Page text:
And now for something completely different!

I did promise (threaten?) poetry. Don’t worry, I won’t do this very often.

This one, like every poem I’ve ever written (dating back to 8th grade, actually, and including about three or four poems total), began first as a rhythm. It’s modeled, metrically, on Milton‘s 1653 translation of Psalm 5. I can also see in it the influence of a few other texts, like the villanelles “Do not go gentle” (Thomas) and “One Art” (Bishop) and Neil Gaiman’s bit of doggerel “Basilisk and Cockatrice: A Moral Poem” – that last one certainly occurred to me as I was writing, though I’m not sure how great its influence was. And of course, the most direct ancestor is Shakespeare’s 18th.

At any rate.

Variations on a Theme by Shakespeare
Train, LA to San Diego
July 24 2007

I’m scared of loving short-lived love
and also of cliché.
What lines can I be certain of?
Shall I compare thee to a summer’s day?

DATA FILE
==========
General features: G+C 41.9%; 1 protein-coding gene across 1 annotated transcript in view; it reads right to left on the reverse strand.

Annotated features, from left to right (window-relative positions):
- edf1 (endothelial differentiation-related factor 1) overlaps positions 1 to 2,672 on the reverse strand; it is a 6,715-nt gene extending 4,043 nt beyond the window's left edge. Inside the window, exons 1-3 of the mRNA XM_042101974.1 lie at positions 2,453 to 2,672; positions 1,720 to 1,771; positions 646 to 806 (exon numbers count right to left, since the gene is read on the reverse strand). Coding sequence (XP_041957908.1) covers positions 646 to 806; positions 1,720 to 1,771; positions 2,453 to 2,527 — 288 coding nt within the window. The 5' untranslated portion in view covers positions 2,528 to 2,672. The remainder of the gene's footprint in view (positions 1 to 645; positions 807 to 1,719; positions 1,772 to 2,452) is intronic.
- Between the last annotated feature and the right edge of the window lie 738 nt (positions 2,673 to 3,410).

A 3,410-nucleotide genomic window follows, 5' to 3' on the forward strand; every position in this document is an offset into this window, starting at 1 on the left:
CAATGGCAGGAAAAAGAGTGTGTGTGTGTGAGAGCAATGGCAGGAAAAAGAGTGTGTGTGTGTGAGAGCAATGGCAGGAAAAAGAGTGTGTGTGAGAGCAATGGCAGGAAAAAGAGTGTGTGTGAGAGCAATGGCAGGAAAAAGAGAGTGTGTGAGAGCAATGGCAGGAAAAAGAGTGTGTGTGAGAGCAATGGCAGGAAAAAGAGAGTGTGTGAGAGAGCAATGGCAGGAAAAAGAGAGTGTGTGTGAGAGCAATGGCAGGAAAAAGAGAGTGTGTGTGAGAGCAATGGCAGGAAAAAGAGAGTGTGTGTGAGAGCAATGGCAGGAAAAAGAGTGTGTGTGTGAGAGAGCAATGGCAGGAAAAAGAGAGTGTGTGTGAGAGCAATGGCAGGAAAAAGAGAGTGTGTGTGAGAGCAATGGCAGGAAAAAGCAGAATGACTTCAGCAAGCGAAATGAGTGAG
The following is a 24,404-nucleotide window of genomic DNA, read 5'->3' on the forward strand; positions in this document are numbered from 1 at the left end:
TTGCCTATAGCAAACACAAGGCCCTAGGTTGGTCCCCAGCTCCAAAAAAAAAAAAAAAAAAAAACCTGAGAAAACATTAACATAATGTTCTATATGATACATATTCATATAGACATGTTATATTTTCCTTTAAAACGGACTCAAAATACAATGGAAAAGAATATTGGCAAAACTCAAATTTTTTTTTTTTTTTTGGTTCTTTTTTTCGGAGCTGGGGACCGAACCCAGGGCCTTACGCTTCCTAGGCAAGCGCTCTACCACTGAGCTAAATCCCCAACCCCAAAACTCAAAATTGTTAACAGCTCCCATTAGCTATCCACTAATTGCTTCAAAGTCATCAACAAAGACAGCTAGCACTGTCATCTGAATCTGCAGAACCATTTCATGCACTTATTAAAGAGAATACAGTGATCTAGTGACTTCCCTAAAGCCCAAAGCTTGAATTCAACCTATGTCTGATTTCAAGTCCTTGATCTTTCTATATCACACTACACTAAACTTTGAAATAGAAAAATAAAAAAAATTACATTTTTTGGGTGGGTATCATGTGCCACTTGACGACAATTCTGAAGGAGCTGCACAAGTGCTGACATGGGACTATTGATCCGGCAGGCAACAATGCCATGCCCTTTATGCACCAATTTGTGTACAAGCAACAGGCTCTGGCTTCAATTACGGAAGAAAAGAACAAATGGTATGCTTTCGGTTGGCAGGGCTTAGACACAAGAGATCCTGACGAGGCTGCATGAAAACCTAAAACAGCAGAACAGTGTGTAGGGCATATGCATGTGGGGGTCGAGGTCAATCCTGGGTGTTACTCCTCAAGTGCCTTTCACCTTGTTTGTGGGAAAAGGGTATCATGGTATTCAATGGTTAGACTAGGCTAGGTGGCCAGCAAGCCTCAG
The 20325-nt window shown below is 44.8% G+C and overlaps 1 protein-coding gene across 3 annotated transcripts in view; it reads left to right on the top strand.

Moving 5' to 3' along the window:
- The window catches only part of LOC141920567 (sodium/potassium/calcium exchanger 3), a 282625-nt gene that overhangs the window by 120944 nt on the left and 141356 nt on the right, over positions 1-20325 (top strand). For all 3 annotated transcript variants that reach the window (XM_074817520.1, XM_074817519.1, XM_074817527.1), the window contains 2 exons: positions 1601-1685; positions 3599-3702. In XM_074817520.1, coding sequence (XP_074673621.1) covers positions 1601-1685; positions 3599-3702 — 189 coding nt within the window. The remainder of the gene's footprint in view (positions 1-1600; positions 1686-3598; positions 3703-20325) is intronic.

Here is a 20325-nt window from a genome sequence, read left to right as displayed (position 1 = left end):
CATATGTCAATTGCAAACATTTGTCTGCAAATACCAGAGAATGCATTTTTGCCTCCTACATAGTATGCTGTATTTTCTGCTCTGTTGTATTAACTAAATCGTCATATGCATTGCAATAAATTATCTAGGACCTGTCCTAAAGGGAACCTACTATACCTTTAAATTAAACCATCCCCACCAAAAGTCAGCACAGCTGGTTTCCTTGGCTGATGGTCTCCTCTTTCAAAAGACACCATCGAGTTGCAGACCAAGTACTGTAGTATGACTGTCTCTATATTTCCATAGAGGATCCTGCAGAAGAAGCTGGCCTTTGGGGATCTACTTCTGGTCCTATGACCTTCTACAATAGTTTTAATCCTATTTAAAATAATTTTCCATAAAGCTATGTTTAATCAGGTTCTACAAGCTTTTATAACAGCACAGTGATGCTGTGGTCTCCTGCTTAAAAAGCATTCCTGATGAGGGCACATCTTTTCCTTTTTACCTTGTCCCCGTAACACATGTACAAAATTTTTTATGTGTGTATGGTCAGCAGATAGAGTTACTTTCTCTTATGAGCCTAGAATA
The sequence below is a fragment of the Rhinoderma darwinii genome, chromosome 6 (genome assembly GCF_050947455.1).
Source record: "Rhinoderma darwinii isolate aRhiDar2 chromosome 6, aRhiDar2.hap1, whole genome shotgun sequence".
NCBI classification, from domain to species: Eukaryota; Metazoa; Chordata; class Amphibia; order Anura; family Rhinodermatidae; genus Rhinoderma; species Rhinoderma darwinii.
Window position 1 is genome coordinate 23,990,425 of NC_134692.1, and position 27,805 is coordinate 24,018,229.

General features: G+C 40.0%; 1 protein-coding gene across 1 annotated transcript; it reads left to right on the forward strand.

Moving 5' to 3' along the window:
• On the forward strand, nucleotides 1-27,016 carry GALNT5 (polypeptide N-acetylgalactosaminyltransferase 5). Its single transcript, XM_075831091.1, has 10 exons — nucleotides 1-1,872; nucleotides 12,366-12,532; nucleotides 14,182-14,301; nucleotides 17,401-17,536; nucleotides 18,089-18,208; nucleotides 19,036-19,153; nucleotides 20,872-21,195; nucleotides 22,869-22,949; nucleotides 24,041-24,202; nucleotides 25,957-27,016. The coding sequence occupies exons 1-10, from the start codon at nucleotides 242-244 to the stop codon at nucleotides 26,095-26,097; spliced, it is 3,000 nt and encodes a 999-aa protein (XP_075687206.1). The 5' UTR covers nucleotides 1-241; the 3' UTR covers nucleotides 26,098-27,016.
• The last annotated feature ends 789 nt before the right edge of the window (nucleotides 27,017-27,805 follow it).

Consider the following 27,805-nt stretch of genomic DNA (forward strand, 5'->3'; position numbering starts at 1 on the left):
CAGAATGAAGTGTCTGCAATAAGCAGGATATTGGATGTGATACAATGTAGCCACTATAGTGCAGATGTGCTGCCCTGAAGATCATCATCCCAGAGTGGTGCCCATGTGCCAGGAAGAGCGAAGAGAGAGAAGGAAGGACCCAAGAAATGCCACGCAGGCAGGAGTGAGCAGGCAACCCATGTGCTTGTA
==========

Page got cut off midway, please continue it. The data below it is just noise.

I know too well tongues cannot furl.
One can’t what’s said un-say.
Afraid, I promised: “never, girl,
shall I compare thee to a summer’s day.”

But no one gains from silenced art.
So, fuck! I’ll join the fray.
With cloudless gusty furnace-heart
shall I compare thee to a summer’s day!

Creative Commons License
This work is licensed under a Creative Commons Attribution-Noncommercial-Share Alike 3.0 License.


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Leigh Walton talks comics and maybe other arts. (RSS)
He also works for the very excellent publisher Top Shelf Productions (which does not necessarily endorse the views and opinions, etc, herein).


Header by me. Contains an interpolation of the final panel from All-Star Superman #1 by Grant Morrison and Frank Quitely. Speaking of which.

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